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William Bligh

1754 – 1817

William Bligh (1754-1817), naval officer, was born in Plymouth and first went to sea at around the age of eight. Aged sixteen, he joined the Royal Navy, and six years later he was appointed to accompany Cook's third voyage as Master of HMS Resolution. Bligh's main task was to make charts, and on the voyage he honed the navigational skills that would become - along with volatility and authoritarianism - his best known characteristics. Subsequently promoted to Lieutenant, he served in the West Indies before being appointed commander of the Bounty. The Bounty left England in December 1787 to collect breadfruit from Tahiti, which it reached 11 months later. Soon after leaving the island, in April 1789, the Bounty's crew, led by the second-in-command, Fletcher Christian, mutinied. Bligh and eighteen supporters were set adrift in an open boat with minimal provisions and no maps, but he successfully navigated over 3000 miles to Timor, during the voyage charting part of the coast of Australia. On his return Bligh was honourably acquitted by a court martial, while three of the ten mutineers brought to trial in England were hanged. For Bligh, the upshot of the mutiny was a reputation for tyranny, which would continue to disrupt his career. Through Sir Joseph Banks, Bligh was appointed Governor of NSW, coming to the post in August 1806 with a brief to curb the trade in rum and the influence of powerful, wealthy colonists. Again, despite his general integrity, Bligh's abrasive manner and rigid adherence to orders created conflict over issues such as land, town planning and convict labour. These led ultimately to Australia's first and only military coup, the 'Rum Rebellion' of January 1808, wherein Bligh was deposed by the NSW Corps. He was held under house arrest in Sydney for more than a year; his replacement, Lachlan Macquarie, did not arrive to take up the Governorship until December 1809. After returning to England, Bligh was eventually promoted to Vice Admiral. He died in London, survived by his six daughters.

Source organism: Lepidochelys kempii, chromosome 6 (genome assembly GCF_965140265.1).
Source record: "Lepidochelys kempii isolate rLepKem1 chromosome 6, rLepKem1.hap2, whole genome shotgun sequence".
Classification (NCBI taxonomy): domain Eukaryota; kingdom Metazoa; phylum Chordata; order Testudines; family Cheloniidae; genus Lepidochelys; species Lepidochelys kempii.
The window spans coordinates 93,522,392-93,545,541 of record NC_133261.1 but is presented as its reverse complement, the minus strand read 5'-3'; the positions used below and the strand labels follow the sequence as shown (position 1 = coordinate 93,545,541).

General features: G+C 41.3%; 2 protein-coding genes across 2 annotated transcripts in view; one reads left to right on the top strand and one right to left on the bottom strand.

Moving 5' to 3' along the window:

Updated 2018